My final day at this house/pet-sitting adventure. I’ve been up since 4:30. Tess and Gwennie are early risers. I Sunday morning pre-gamed last evening at Dunkin Donuts, and the New York Times – the real one – is here delivered, so the early rise and ensuing hours were akin to Christmas morning.
I’ve also changed the sheets, cleaned and tidied, emptied the trash, loaded my car; there is nothing now but to nap and read and wait for 11pm, when the owners of this warm and welcoming home return from the rodeo (I think).
Last night, while I was crawling into the luxe-comfort of the beautifully wrought, iron-framed bed in which I sleep when here, I was uncharacteristically – and quite briefly – lonely. The thing is, I have never long (or short) term, consistently shared my bed with a lover. My lovers have been – by and large – people for whom I was not the primary concern, first choice, actual spouse, someone about whom they wanted others to know. I was a secret, a diversion, a decision never really made. So, I am quite accustomed to and fond of sleeping alone. I am an introvert and a solitary man, near hermit-like in my habits, usually content to have my secrets, silence and my books, a few very dear friends, and – of late – my Twitter-actions.
But, last night, quite briefly; Lonely. A loneliness brought on by my undressing. Not like that. In the many quick-pick-up-and-get-the-hell-out moves I have made in the last decade, along with all the skins and people I have shed, I’ve let go of many belongings, including clothes, paring my wardrobe to a small collection of a few pair of jeans, black T-shirts, gym clothes, and lounge-wear, that last consisting of souvenir shirts from the few shows I’ve seen so important to me I could not let the Ts go. My favorite, and the one I was taking off last night to get into bed, is from the Signature Theatre in Arlington, Virginia’s genius production of the legendarily-failed, cult musical, Sideshow.
I love Sideshow. The original was an obsession. My aunt, Sissie, was still alive when it opened and I visited her at Record Street – the same assisted living home where my Mom has now ended up – when Alice Ripley and Emily Skinner were on the Rosie O’Donnell Show, performing numbers from the show, and, too, I spent Thanksgiving morning there with Sissie, in her room, and watched them perform in the Macy’s Parade. Too, I tried to see the closing weeks of the show but was thwarted by my involvement as director/producer of a production of Annie, and by someone who did a lot of thwarting of things that meant the world to me. Too, I later produced and directed a version of Sideshow, which marked a very dark period with a group of very ungrateful kids for whom I’d sacrificed a great deal over the years and who treated me like shit during that show, and it was – in retrospect – when I ought to have stopped teaching; alas, I went on another ten years. And then, most recently, I attended the revival pre-Broadway tryout at the Kennedy Center with dear ones, and sort of erased – or, at least, eased the pain of – some of those memories and made new ones.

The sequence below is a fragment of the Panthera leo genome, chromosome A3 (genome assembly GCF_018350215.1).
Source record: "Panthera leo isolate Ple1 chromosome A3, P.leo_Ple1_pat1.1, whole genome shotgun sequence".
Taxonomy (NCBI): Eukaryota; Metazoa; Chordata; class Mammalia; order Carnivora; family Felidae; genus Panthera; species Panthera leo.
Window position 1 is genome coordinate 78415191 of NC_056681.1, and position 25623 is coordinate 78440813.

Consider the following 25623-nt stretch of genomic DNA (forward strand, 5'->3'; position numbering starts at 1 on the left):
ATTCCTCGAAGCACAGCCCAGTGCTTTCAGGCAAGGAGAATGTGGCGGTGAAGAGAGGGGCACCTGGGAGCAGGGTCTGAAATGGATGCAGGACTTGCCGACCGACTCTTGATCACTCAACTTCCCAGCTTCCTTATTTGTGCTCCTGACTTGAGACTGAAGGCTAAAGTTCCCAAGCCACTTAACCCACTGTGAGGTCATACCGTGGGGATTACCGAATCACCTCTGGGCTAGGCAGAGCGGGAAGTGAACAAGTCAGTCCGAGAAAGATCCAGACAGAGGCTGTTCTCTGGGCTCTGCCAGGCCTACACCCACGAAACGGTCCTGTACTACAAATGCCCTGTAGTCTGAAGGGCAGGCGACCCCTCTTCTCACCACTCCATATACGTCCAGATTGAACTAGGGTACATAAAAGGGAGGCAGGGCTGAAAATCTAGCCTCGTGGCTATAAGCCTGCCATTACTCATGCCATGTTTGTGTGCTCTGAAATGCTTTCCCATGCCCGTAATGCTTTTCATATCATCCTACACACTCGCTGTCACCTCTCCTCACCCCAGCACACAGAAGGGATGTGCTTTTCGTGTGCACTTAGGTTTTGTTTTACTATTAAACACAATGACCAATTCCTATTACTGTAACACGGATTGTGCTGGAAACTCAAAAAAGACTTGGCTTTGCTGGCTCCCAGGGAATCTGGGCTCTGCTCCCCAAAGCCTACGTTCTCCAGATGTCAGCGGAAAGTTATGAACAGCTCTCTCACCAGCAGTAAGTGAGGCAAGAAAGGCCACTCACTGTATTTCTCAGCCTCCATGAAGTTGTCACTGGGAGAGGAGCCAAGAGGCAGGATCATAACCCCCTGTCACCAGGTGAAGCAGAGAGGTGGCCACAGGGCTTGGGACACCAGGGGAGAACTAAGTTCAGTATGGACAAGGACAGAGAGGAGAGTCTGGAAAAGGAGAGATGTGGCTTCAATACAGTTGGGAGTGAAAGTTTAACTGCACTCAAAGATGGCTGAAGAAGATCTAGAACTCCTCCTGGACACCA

So, yes. Sideshow means a lot for me. Echoes. Reverberations. And I’ve now lost enough weight that the extra-large T-shirt, in addition to stretching, un-ravelling at seams, and wearing thin and smooth in that way material can come to hug and caress one as it ages, is also rather long on me, almost like a nightshirt. I’m standing by the bed, stripped down to just the shirt, and from nowhere I hear the sentence in my head:
“Wouldn’t it be nice for once in my life to have someone to sleep beside who understood what Sideshow meant and means to me? Someone who would stay?”
And I cried a little. Because that isn’t going to be my life, because that has never been my life, and because I will never know what that is like. And, maybe, I missed something.
And my aunt, Sissie, was the same. She slept alone for all of her nine decades. She died at Record Street. Alone. I was not even called the night it was happening. I still feel guilty. After Sideshow, she became less and less lucid, often thought I was my father, and we didn’t talk about musicals anymore. Now, my Mother lives there. Now, in four days, my Mother is having a risky operation. Now, I have these books and these memories and these T-shirts that hold me, and a life not unlike Sissie’s was, and I am near 75% like she was and 25% like my Mom and 100% elated I have had both of them to love me and shape me and see me and embrace me, warm and aged and worn, both of whom loved me, love me, as I am.
So, dear ones, while I am often here lugubrious in my contemplations, I have a contentment that few people have. I love getting into bed, with my books, with my peace and tranquility, with my knowing – now – that I have taken the bulk and hulk of all that was my life and chiseled and whittled and sculpted it down into something small, and private, and beautiful, and true, and me.
Yes, I sleep alone, have always slept alone, but it was that sleeping alone, that choice, that made me these souvenirs, like the Sideshow shirt, well aged, and worn, and smoothed, and shaped, and now wrapped around me like an embrace – the warm embrace of the life I have lived, the peace I have earned.
Love and Light, dear ones – and wishes for souvenir shirt embraces of your own.